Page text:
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Jeremy Corbyn quotes Enver Hoxha at Labour party Christmas party

The Labour leader quoted the Albanian dictator at the party's Christmas bash, who he dubbed "a tough leader".

Jeremy Corbyn stunned attendees at Labour's staff Christmas party by quoting Enver Hoxha, the Albanian dictator who served as chairman of the Democratic Front of Albania and commander-in-chief of the Armed Forces from 1944 until his death in 1985. 

Dubbing Hoxha a "tough ruler", Corbyn quoted Hoxha's phrase that "this year will be tougher than last year". Hoxha is believed to have imprisoned, tortured or executed at least 100,000 Albanians during his reign. 

The party - thrown for both current staff and veterans of the 2015 election campaign - was stunned by the remarks, which will raise memories of John McDonnell's decision to quote Mao Zedong's Little Red Book in the House of Commons. One attendee described the reaction as "awkward laughter". Others had to Google the autocrat, who is a relatively-obscure figure in Britain. The row over Mao overshadowed Conservative U-Turns on cuts to tax credits and the social security budget.

Others defended Corbyn, however. One staffer said that "he was trying his best to speak to a room of people who he will never like or trust and who will never like or trust him".  The remark is believed to have been in jest.

UPDATE 10/12/2015:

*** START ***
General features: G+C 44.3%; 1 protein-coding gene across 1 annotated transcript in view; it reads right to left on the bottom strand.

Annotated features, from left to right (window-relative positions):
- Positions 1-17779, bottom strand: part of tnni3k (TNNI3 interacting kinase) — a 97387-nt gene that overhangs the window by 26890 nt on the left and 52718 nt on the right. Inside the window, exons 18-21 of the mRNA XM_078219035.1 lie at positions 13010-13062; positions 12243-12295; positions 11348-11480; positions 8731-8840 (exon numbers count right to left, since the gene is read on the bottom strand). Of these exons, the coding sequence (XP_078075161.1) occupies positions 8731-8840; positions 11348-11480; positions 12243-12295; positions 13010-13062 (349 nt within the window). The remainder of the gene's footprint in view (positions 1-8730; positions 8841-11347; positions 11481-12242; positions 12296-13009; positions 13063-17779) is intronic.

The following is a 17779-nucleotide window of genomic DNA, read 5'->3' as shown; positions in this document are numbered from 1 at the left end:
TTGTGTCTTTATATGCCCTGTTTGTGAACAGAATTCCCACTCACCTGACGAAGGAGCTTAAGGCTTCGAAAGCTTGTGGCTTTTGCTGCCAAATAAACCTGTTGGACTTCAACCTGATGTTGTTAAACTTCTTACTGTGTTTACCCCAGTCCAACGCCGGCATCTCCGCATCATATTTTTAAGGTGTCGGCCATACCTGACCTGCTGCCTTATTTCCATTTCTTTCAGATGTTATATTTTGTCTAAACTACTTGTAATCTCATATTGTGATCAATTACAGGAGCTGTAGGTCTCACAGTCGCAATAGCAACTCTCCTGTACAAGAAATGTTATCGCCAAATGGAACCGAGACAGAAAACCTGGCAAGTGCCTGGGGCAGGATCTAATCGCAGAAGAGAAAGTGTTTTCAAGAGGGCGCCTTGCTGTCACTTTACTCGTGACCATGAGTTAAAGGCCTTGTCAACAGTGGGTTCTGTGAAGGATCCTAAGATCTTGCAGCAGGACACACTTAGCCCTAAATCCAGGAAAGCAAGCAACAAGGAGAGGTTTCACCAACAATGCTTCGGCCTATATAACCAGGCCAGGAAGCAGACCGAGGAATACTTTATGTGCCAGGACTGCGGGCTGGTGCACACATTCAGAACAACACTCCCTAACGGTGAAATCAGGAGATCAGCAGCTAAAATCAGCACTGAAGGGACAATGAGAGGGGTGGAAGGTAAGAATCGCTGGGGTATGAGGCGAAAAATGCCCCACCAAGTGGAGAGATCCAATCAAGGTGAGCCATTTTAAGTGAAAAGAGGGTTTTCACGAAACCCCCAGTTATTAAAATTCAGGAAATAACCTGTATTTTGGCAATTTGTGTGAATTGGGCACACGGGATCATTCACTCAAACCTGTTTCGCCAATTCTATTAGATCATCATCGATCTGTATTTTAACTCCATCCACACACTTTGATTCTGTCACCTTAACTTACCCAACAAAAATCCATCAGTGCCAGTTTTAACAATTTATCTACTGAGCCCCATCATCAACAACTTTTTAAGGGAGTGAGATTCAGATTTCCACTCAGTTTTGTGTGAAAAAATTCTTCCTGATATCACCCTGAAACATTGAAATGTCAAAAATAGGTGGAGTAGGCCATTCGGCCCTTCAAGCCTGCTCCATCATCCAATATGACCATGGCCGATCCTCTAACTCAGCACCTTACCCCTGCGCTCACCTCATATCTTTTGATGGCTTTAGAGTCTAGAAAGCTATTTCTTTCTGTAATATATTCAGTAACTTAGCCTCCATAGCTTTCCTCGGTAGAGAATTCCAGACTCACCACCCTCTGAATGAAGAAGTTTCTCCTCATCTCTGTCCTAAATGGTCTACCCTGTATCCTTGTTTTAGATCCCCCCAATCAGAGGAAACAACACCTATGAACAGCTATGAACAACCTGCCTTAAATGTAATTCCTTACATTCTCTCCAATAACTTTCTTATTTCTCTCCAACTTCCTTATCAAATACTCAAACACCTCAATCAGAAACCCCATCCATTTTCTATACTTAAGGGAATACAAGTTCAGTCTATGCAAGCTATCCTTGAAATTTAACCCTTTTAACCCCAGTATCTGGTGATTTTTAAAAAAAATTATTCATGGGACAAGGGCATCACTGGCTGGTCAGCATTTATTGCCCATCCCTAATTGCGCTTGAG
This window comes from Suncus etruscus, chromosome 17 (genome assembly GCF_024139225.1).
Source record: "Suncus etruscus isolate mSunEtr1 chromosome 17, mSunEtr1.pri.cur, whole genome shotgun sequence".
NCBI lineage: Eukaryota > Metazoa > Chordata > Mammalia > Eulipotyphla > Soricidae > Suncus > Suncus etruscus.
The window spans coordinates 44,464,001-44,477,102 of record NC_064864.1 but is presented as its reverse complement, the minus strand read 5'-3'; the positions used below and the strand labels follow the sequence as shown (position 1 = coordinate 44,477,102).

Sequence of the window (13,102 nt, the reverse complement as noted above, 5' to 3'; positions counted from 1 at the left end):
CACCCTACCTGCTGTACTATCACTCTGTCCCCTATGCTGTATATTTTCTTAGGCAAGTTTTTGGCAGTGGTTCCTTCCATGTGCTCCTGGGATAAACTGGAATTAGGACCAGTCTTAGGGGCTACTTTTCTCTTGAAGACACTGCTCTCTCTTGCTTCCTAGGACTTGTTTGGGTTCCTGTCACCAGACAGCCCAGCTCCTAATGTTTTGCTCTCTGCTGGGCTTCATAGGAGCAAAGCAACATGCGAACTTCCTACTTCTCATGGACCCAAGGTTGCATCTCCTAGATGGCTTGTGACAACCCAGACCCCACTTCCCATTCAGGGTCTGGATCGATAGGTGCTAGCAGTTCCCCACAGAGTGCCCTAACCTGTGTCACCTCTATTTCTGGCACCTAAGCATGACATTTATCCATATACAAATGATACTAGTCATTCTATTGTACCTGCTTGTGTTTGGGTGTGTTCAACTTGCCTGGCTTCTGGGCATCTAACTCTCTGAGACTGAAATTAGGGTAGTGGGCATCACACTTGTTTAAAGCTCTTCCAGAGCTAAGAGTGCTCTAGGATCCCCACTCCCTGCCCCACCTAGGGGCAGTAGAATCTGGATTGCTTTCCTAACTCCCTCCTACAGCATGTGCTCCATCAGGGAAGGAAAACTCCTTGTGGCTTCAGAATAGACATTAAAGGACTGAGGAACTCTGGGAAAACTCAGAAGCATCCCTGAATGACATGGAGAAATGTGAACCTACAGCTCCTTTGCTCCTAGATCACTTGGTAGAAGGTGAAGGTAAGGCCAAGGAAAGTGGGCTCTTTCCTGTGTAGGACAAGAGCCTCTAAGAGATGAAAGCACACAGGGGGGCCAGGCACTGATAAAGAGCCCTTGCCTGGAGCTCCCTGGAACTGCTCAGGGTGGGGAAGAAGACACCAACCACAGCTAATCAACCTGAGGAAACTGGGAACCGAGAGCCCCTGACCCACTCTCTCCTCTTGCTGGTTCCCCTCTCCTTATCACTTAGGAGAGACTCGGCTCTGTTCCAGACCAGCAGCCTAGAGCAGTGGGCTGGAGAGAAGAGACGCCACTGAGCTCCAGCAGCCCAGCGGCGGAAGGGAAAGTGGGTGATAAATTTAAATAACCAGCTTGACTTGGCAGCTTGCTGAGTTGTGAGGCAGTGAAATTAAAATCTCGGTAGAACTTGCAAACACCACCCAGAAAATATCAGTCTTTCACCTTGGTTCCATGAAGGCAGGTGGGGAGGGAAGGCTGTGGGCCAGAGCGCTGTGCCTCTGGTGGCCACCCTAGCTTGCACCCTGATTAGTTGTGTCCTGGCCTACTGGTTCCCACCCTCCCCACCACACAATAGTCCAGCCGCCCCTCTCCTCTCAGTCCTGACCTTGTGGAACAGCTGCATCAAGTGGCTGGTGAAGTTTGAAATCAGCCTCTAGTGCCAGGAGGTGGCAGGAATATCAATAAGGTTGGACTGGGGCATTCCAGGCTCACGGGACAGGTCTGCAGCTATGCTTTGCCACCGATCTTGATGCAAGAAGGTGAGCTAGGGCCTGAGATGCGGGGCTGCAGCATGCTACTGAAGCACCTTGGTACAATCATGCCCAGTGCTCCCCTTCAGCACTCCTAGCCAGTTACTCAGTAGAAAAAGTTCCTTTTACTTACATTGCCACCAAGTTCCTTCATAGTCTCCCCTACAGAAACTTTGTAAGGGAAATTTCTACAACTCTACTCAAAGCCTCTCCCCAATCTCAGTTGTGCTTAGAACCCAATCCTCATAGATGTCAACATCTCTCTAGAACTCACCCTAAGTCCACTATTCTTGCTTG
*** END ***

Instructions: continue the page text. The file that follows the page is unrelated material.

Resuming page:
Simon Mirakaj, head of the Albanian Institute of Formerly Persecuted People, has been in touch with the New Statesman. Mirakaj, who was personally imprisoned for 44 years, described Hoxha as leaving an "unhealed wound" on Albanian society, who "filled the streets of Albania with tears and blood" and condemned the joke.

"In my family, the 'tough leader' sentenced us together to 950 years [in aggregate] of prison, forced labour camps and executions. [In Albania] there are 6000 people executed with and without a judicial process and we still haven't found their graves, we have had 30,000 political prisoners and 200,000 people put in labour camps." 

That the remark was intended as a joke recieved short shrift from Mirakaj. He said: "In September 2014 our country was visited by Pope Francis. This was his first visit in Europe. He didn’t choose Albania as a developed country. He chose Albania for the reason this country suffered most during communism."

"There is no bigger insult for the Catholic Church," he added, "That in a Christmas party a name of a dictator such as Enver Hoxha is quoted." 

It remains Labour party policy not to comment on private gatherings. 

I'm grateful to ABC's Vincent Triest, who put Simon Mirakaj in touch with the New Statesman. 

Stephen Bush is special correspondent at the New Statesman. His daily briefing, Morning Call, provides a quick and essential guide to domestic and global politics.

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The rise of the green mayor – Sadiq Khan and the politics of clean energy

At an event at Tate Modern, Sadiq Khan pledged to clean up London's act.

On Thursday night, deep in the bowls of Tate Modern’s turbine hall, London Mayor Sadiq Khan renewed his promise to make the capital a world leader in clean energy and air. Yet his focus was as much on people as power plants – in particular, the need for local authorities to lead where central governments will not.

Khan was there to introduce the screening of a new documentary, From the Ashes, about the demise of the American coal industry. As he noted, Britain continues to battle against the legacy of fossil fuels: “In London today we burn very little coal but we are facing new air pollution challenges brought about for different reasons."